Washington DC, January 3, 2017—A 2013 memo written by attorneys in the Consumer Law Section from the
California Attorney General’s office is raising new concerns about the track record of OneWest Bank, and the
ethics of its former CEO, Steve Mnuchin, who has been nominated to be Treasury Secretary by President Elect
Donald Trump. David Dayen first reported on the memo earlier today in an article in the Intercept.
The memo is based on a preliminary investigation by staff at the Attorney General’s office and was triggered by
an earlier settlement by the bank with its banking regulator, “together with consumer complaints and the large
volume of foreclosures conducted by OneWest.”
The memo focused on a number of fraudulent practices that OneWest was alleged to have engaged in,
1) Backdated foreclosure notices of default and other documents and had them notarized in order to “paper over
misrepresentations, including cases the attorneys identified where bank staff had backdated documents to dates
prior to OneWest’s existence. In the case of the notices of default, the Attorney General staff asserts that if
OneWest had corrected these errors, this would have delayed the foreclosure process. In addition, OneWest filed
these foreclosure notices with country recorders throughout the State which could subject OneWest to a felony
charge under state law.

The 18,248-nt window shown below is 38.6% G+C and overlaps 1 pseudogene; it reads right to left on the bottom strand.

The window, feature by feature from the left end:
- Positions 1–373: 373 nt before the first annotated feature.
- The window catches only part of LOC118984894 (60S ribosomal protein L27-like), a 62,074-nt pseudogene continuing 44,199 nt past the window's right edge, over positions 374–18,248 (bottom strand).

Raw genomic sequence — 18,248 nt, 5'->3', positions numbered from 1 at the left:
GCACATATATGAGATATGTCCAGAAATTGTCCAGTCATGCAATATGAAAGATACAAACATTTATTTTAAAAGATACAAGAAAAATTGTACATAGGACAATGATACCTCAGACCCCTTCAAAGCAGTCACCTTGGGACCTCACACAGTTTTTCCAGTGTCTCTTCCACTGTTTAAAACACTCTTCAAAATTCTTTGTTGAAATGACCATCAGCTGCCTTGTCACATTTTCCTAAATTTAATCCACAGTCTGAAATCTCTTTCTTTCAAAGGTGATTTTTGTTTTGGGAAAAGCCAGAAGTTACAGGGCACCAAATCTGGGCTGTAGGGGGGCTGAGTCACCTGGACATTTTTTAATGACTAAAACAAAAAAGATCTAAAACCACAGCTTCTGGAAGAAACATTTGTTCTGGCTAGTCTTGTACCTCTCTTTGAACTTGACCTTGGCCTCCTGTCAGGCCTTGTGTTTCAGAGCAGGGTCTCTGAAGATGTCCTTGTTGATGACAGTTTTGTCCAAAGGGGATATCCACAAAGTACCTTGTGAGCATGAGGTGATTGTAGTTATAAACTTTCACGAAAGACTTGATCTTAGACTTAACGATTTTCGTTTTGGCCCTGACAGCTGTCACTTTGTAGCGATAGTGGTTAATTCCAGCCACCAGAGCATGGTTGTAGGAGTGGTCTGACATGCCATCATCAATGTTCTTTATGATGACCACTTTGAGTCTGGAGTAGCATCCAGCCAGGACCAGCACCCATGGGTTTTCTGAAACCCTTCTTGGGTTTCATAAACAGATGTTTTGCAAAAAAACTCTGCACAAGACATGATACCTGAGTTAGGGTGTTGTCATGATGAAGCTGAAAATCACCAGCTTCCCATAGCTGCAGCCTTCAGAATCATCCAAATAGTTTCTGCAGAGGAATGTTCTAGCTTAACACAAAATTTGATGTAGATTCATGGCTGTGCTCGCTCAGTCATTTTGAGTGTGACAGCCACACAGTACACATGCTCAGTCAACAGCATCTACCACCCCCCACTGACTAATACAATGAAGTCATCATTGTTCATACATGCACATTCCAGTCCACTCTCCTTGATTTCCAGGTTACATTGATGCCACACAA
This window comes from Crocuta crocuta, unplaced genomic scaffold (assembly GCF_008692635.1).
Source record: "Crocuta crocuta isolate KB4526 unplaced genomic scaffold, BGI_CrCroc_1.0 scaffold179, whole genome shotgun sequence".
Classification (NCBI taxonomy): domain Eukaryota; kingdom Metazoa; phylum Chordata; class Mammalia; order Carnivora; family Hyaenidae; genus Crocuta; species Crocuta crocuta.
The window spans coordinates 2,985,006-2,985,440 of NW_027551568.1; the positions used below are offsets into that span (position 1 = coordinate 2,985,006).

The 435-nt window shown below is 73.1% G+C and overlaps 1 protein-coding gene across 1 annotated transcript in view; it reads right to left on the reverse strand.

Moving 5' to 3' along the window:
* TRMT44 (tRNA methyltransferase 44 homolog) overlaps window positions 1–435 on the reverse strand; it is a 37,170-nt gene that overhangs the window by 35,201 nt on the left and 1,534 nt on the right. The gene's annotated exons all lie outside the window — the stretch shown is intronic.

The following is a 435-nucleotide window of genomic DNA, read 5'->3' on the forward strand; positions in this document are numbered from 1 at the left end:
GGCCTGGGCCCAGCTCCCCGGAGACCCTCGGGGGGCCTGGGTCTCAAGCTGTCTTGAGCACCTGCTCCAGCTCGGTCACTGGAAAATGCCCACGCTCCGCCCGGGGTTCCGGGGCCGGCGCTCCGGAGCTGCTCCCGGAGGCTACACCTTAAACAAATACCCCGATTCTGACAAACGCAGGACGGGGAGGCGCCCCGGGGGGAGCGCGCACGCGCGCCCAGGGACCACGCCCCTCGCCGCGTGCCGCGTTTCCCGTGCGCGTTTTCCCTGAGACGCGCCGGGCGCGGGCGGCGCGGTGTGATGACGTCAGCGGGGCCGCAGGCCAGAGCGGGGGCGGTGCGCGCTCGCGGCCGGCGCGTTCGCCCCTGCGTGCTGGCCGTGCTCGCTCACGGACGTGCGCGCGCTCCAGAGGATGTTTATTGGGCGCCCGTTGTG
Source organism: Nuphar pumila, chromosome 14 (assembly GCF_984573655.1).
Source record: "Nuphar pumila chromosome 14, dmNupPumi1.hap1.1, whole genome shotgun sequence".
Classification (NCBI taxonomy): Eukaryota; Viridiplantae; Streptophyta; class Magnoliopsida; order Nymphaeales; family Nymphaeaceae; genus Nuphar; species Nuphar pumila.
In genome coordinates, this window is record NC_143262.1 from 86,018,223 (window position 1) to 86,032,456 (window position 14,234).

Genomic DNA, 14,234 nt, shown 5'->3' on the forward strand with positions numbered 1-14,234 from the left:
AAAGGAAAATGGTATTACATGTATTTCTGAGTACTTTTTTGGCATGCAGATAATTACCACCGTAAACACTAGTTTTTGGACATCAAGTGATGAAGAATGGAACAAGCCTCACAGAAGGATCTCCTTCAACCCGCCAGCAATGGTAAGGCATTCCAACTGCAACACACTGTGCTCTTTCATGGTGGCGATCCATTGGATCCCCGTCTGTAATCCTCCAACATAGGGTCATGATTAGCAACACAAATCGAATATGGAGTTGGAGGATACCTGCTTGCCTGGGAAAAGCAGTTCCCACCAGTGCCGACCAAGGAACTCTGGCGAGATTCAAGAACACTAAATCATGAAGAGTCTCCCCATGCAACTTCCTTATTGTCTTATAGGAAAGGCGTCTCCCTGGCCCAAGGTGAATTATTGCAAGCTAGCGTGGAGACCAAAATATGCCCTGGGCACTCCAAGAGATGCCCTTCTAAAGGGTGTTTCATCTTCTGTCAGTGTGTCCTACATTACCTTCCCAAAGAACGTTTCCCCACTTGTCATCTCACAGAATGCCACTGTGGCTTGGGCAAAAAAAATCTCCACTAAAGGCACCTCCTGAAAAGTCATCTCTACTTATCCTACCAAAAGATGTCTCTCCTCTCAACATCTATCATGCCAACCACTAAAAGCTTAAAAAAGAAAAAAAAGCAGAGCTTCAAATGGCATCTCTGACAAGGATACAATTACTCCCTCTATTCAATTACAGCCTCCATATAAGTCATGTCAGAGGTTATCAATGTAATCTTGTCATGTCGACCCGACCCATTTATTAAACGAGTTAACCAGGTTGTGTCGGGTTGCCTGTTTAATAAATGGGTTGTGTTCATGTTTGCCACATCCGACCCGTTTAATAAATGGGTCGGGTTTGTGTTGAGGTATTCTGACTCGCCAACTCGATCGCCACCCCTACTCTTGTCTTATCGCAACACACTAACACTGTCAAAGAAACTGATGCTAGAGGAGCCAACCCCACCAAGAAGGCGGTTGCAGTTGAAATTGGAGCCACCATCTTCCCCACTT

2) OneWest made and directed unlawful credit bids at foreclosure sales. According to the Attorney General staff,
unlawful credit bids may “freeze out other potential bidders (which could include a borrower or his family).”
3) Due to the unlawful credit bidding OneWest claimed an exemption from the applicable city and county
transfer taxes and no tax was paid.
4) Performed other acts in the foreclosure process without valid legal authority; and
5) OneWest Trustees, acting on behalf of OneWest, failed to provide due process to families by speeding up the
foreclosure process and timeline.
Impact on Homeowners: The memos of the author explain what the bank’s alleged practices meant for
homeowners facing foreclosure:
“As reflected in the examples cited above and appended hereto, in many instances, OneWest’s false filings and
unauthorized conduct in the course of the foreclosure process harmed homeowners by denying them timely and
important information about their foreclosures and potentially shortening the amount of time they had available
to find a way to become current on their mortgage obligations.”
Consumer advocates expressed outrage and urged a full investigation prior to any votes on Mr. Mnuchin’s
nomination later this month.
“Where’s there’s smoke, there’s fire, and the American people deserve a full explanation of these serious charges
of fraud. Mr. Mnuchin and OneWest Bank need to turn over all of the evidence they previously obstructed so
that their banking regulators can conduct a thorough investigation into these serious charges prior to any
hearings about Mr. Mnuchin serving as our next Treasury Secretary. If Mr. Mnuchin’s bank wasn’t engaged in